let’s talk about Mounting guns on the back of the robot. I’m not a fan (how’s that to take a stand?) When MSCHF did it with Spot back in February, it was a thought experiment, art exhibition, and a statement about where society can be headed with autonomous robotics Is. And most importantly, of course, it was a paintball gun. Boston Dynamics clearly wasn’t thrilled with the message it was sending, noting:
Today we learned that an art group is planning a spectacle to draw attention to our provocative use of our industrial robot, Spot. To be clear, we condemn the depiction of our technology in any way that promotes violence, harm or intimidation.
This is exactly the kind of thing the company tries to get out in front of. After decades of killer-robot science-fiction, it doesn’t take long for people to jump in when any advanced robot picture enters the picture. This is the automaton version of Rule 34 (in blatant defiance of Asimov’s First Law of Robotics): If a robot exists, someone has tried to weaponize it.
As I said in this same column, I’m glad we’re having these conversations now, and I’m glad people are skeptical when the NYPD trots out a branded version of the spot. I also think it’s important to note, for example, that police departments have been using robots for years to perform dangerous tasks such as bomb detection. Most of us would probably agree that saving people from explosions is a good use for robots.
I’m glad Boston Dynamics continues to vocalize its opposition to using robots to do harm (when it comes to headless quadruped robots, what’s intimidating is another conversation entirely). The makers of the Spot – along with a broad swath of the robotics industry – cut their teeth on DARPA-funded projects. I’d say there’s a huge gap between building a robotic pack mule and a mobile weapon, but these are exactly the kinds of things you need to bake into a mission statement.
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For this Ghost Robotics dog on display at the Union of the US Army convention in DC this week, I’d say intimidation is probably the best-case scenario. I’ll let rifle maker SWORD Defense Systems have my say here:
The SWORD Defense Systems Special Purpose Unmanned Rifle (SPUR) was specifically designed to offer precision fire from unmanned platforms such as the Ghost Robotics Vision-60 Quadruple. Featuring safe, chamber, clear and fire capabilities that allow safe and reliable deployment of the weapon system – giving the operator the ability to load and secure the weapon at a distance.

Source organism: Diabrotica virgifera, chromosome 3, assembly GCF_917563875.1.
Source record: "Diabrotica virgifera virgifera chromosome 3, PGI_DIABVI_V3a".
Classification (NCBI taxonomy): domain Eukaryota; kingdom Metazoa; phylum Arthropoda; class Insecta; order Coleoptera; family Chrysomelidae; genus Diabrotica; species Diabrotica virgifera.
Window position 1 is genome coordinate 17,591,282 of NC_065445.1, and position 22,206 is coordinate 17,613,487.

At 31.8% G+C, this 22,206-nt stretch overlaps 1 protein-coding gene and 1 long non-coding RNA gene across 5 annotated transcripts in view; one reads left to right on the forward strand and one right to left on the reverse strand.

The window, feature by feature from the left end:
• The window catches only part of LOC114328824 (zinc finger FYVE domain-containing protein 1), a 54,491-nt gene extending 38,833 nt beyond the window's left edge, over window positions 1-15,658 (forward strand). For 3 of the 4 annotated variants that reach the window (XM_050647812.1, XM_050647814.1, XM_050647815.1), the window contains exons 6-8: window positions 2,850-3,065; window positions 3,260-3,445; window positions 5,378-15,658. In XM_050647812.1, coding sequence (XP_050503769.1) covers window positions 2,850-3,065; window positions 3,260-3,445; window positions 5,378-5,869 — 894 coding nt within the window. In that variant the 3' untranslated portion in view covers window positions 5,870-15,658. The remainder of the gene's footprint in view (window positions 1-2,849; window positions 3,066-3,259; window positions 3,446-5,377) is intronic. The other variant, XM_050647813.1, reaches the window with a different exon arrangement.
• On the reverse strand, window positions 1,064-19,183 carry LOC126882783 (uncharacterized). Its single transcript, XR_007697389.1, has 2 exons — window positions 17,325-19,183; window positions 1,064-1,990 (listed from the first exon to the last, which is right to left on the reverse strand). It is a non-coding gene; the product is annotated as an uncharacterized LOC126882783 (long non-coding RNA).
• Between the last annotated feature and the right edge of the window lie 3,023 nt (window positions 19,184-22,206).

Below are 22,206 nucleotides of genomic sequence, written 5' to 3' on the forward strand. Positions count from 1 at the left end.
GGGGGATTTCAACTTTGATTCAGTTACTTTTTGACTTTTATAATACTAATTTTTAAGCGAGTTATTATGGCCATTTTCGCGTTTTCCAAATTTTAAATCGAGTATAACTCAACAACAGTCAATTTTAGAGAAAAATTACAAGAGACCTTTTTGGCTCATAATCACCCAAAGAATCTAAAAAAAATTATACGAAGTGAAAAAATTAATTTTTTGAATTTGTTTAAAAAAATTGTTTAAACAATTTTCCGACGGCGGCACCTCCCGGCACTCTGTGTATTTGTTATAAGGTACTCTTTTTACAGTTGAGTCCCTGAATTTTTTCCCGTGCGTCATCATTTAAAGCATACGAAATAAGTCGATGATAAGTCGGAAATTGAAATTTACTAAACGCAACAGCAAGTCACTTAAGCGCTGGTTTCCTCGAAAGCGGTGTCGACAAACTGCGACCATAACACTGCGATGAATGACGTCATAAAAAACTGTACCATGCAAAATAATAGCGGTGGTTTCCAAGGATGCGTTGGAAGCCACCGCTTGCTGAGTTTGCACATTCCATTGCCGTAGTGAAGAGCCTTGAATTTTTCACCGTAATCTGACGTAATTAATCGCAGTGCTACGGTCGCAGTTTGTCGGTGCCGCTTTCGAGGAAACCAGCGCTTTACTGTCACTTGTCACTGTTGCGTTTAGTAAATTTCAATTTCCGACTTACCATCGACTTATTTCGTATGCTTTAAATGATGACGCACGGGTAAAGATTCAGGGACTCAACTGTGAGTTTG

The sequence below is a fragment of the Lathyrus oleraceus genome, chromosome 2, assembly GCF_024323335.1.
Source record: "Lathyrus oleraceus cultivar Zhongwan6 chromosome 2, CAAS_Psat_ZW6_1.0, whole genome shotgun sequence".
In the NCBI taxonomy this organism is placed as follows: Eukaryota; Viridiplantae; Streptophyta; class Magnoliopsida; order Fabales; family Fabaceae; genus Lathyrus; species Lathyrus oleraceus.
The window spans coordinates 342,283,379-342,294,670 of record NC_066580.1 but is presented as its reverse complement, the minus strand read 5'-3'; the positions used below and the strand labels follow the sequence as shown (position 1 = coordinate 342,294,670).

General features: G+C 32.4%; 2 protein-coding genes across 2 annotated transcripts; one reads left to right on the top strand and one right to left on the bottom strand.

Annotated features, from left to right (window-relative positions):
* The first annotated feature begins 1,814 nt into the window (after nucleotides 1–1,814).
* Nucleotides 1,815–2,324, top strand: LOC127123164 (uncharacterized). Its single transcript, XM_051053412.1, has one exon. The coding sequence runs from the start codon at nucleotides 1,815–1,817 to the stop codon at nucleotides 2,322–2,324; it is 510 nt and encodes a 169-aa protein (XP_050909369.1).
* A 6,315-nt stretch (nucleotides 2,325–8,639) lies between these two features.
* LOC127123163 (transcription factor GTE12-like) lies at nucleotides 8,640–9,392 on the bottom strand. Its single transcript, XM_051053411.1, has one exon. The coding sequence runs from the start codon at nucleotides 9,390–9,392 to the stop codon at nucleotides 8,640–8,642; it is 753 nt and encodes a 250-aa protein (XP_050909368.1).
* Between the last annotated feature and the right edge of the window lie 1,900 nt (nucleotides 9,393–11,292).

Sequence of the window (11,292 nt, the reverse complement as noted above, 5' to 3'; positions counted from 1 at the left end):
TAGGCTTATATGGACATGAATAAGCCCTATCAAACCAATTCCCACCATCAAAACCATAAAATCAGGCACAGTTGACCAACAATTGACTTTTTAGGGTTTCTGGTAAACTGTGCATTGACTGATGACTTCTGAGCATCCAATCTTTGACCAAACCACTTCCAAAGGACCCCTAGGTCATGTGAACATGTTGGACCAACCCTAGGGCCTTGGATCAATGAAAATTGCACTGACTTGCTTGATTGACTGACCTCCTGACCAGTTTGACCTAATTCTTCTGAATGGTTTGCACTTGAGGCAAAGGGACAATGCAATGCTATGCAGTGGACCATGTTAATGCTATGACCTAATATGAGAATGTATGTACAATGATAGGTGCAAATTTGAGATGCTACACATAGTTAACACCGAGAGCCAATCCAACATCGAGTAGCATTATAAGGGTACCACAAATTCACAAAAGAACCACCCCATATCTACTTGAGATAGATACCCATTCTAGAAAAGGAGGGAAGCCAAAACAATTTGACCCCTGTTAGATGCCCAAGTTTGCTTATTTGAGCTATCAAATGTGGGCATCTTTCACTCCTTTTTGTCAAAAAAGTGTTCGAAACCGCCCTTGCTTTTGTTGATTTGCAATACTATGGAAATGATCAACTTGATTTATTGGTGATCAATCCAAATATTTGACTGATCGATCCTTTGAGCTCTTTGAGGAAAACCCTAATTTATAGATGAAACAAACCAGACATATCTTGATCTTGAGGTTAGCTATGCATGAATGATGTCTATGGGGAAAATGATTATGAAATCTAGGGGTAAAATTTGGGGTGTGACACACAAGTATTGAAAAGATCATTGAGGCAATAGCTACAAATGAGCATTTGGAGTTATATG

If that doesn’t bring a chill down your spine, I don’t know what to tell you. Is it morally far from the kind of attack the military has been using for decades of bombing missions? Potentially not. But I’m also not a fan of drone attacks.
Ghost Robotics certainly can’t be accused of sabotaging its military connections. A solider with a Ghost Vision system is the first thing that comes to mind when you visit the company’s site. However you feel about the DoD’s budget, defense funding has historically been a big part of keeping robotics companies afloat, long before VCs were pouring money into this category. Ghost’s site breaks things down according to Defense, Homeland, and Enterprise. Recent Highly Promoted 5G Deals Comes with Verizon later.
Recent Coverage has highlighted the use of robotic dogs for patrolling war zones – in that case not dissimilar to the functionality of the SPOT. But by mounting a gun to the robot, the math here changes a lot. Lots of questions – I’ve reached out to Ghost Robotics with some introductory ones. But it certainly isn’t the last we’ll hear about this setup.
In non-manned-rifle news, Dexterity continues to make waves with another big increase. Just a year after sneaking out with $56.2 million, the Bay Area-based firm is clearly striking while the iron is hot, as interest in automatic fulfillment has soared during the pandemic. Four years after launch, it raised just $140 million at a valuation of $1.4 billion.
The company has been running its systems in the real world for over two years, covering a wide range of different items, including “loosely packaged deformable polybags, delicate hot-dog buns, floppy tortillas, poorly sealed cardboard boxes, etc.” From earthworm bags, consumer food trays and crates, even molten birthday cakes.” Dexterity plans to use the money to continue deploying its first thousand robots.
Ending us this week is the Yanmar YV01, an autonomous spraying robot designed specifically for vineyards.
“The YV01 offers state-of-the-art autonomous technology and is flexible, lightweight and environmentally friendly as it ensures highly precise spraying on the vines,” said Peter Aarons, president of Yanmar Europe, in a release. “It can be safely and easily operated by a nearby supervisor and is ideally suited for vineyards that have narrow paths and where the vines are not tall.”
Currently being tested in (where else) champagne-producing Epernay, France, the system will go on sale next year.